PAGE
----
On April 17, the Simons Foundation hosted 83 scientists and students for its second annual day-long Conference on Theory and Biology. The conference brought together theoretical and experimental researchers interested in quantitative and conceptual approaches to biological problems, providing these two groups with the opportunity to learn from each other.
“One of the great things about this conference is the range of things that are represented,” says William Bialek, the John Archibald Wheeler/Battelle Professor of Physics at Princeton University. “You have people who are working on very different kinds of biological systems but somehow searching for the same kind of understanding. It’s nice to see that search in these very different contexts.”
The conference is held each year at the foundation by the Mathematical Modeling of Living Systems program, a joint initiative of the Mathematics and Physical Sciences and the Life Sciences divisions. It strives to highlight the role of theoretical work in the life sciences — from the modeling of current experimental data to the formulation of concepts that help scientists organize results and plan new experiments.
“I’ve enjoyed the wide selection of topics,” says Max Wilson, who is pursuing his Ph.D. in molecular biology at Princeton. “It’s a treat to experience so many different points of view on so many different types of biology, and to be exposed to all the different mathematical models that people are applying.”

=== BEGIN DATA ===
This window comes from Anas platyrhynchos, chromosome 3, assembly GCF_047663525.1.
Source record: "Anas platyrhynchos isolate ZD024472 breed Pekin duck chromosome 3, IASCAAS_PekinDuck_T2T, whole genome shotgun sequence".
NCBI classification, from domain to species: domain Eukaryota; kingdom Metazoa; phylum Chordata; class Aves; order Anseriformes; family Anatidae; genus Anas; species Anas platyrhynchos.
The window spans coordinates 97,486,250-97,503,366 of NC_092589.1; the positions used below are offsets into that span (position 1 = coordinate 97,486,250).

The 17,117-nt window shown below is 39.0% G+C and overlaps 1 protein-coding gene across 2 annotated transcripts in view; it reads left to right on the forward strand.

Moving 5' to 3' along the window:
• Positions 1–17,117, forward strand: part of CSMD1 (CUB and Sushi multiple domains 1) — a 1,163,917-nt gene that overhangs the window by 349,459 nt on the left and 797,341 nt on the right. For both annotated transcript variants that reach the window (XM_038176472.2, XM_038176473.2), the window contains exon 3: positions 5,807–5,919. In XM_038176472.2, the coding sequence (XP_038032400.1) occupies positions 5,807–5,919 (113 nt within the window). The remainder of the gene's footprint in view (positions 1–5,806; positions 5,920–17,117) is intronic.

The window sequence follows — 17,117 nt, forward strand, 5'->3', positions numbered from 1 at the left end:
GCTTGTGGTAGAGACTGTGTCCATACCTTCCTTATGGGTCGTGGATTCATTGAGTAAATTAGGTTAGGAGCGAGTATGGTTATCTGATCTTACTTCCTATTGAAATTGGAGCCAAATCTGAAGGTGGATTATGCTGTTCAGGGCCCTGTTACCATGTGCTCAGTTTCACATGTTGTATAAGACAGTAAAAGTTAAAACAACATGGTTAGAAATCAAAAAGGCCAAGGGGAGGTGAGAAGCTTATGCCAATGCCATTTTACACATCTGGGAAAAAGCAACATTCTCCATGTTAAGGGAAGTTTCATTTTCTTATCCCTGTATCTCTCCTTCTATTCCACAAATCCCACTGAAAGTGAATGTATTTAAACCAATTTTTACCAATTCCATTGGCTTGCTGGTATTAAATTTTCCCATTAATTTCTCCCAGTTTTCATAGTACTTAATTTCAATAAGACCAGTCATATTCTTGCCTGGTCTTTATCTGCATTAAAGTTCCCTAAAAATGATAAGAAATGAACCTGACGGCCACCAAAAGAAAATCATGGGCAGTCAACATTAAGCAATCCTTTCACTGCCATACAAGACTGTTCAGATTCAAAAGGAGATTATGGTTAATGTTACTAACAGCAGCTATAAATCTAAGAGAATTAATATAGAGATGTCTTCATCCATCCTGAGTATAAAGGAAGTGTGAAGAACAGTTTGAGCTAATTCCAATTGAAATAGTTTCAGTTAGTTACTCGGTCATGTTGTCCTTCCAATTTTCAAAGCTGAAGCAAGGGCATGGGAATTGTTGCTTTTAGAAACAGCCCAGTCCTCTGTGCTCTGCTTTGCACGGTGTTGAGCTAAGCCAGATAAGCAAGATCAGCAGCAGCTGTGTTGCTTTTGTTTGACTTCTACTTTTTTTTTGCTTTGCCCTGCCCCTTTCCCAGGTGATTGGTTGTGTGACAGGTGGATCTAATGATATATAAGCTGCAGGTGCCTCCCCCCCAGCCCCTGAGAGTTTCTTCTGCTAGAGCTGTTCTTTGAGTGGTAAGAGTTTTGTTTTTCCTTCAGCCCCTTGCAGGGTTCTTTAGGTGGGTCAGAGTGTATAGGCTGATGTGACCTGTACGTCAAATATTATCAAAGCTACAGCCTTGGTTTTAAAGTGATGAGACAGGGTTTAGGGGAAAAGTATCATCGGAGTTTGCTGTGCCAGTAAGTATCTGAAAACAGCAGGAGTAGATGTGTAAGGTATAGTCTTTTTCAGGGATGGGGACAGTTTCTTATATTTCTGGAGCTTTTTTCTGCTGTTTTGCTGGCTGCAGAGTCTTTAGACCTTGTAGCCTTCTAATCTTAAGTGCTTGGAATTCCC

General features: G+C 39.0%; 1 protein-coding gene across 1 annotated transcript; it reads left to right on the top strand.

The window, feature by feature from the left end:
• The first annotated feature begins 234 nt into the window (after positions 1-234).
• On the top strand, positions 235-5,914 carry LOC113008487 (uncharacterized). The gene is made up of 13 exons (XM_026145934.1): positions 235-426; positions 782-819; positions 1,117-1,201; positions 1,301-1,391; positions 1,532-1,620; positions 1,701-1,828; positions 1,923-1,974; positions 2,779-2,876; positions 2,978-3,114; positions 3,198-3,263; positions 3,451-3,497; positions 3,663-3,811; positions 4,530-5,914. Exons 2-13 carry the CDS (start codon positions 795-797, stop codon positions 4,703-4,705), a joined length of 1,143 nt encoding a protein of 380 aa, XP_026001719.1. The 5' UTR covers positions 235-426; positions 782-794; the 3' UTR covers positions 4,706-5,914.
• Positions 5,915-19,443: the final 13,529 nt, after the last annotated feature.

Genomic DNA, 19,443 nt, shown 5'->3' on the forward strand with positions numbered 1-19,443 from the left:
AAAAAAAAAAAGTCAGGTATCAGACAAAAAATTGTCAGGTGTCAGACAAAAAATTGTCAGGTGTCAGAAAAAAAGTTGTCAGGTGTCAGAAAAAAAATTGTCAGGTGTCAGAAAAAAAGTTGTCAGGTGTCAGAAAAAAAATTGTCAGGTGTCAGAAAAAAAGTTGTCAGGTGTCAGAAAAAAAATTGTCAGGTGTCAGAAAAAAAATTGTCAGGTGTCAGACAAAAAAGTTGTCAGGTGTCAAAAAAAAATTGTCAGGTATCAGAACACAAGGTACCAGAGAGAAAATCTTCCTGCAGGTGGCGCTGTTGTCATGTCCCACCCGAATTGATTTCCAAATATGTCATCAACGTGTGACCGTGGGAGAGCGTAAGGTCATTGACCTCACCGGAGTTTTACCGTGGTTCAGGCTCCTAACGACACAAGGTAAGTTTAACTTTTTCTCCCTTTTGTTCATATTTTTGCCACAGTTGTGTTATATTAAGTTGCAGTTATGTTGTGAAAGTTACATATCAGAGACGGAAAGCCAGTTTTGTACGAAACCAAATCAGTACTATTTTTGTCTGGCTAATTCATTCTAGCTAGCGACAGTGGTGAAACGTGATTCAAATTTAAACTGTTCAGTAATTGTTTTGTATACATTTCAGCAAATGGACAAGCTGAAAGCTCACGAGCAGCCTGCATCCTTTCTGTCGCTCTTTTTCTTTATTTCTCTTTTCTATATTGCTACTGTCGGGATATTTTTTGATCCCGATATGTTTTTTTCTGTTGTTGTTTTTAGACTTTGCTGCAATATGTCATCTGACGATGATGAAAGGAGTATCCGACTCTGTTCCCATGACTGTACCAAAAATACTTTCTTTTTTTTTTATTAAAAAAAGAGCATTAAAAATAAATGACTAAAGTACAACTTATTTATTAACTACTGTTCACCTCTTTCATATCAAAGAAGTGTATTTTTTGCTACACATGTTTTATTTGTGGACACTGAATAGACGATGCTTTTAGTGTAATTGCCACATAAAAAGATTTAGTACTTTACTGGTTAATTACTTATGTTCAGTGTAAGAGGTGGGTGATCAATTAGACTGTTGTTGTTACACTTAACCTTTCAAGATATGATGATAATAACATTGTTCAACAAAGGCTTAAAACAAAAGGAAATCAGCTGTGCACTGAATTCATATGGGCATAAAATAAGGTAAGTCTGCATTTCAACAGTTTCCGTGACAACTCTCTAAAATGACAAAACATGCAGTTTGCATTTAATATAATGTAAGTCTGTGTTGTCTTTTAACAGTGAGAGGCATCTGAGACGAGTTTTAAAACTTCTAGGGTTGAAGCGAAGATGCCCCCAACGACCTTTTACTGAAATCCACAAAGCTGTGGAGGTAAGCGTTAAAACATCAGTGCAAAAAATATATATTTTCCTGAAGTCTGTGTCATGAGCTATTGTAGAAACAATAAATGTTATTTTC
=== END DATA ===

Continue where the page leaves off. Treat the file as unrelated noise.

Featuring nine talks, with breaks for casual discussion, the program covered topics ranging from how the brain generates movement to how to make predictive, biological phenomenological models.
Theresa Marlin, an undergraduate mathematics major at DeSales University in Pennsylvania, benefitted from the accessibility of the talks. “It’s been a great experience,” she says. “I’m still trying to figure out what to do after I graduate, so it’s been great to see all the talks that bring these topics to an accessible level that I can understand. I can see all the different possibilities.”
The conference brought together investigators and students from all stages of career study. During breaks, undergraduates like Marlin spoke with seasoned experts like Bialek, and both groups were excited by the relatively uncommon experience. Some students had even travelled in to see particular speakers whose work they were interested in.
“It’s phenomenal seeing so many senior and junior colleagues all packed in one room. It’s unique,” says Thomas Gregor, assistant professor of physics at Princeton. “If Simons can continue that, facilitating such a strong biophysics meeting here in the New York area, where all the big people, and new, young ones always come regularly, that would be awesome. That’s what’s needed.”
Full meeting agenda available here.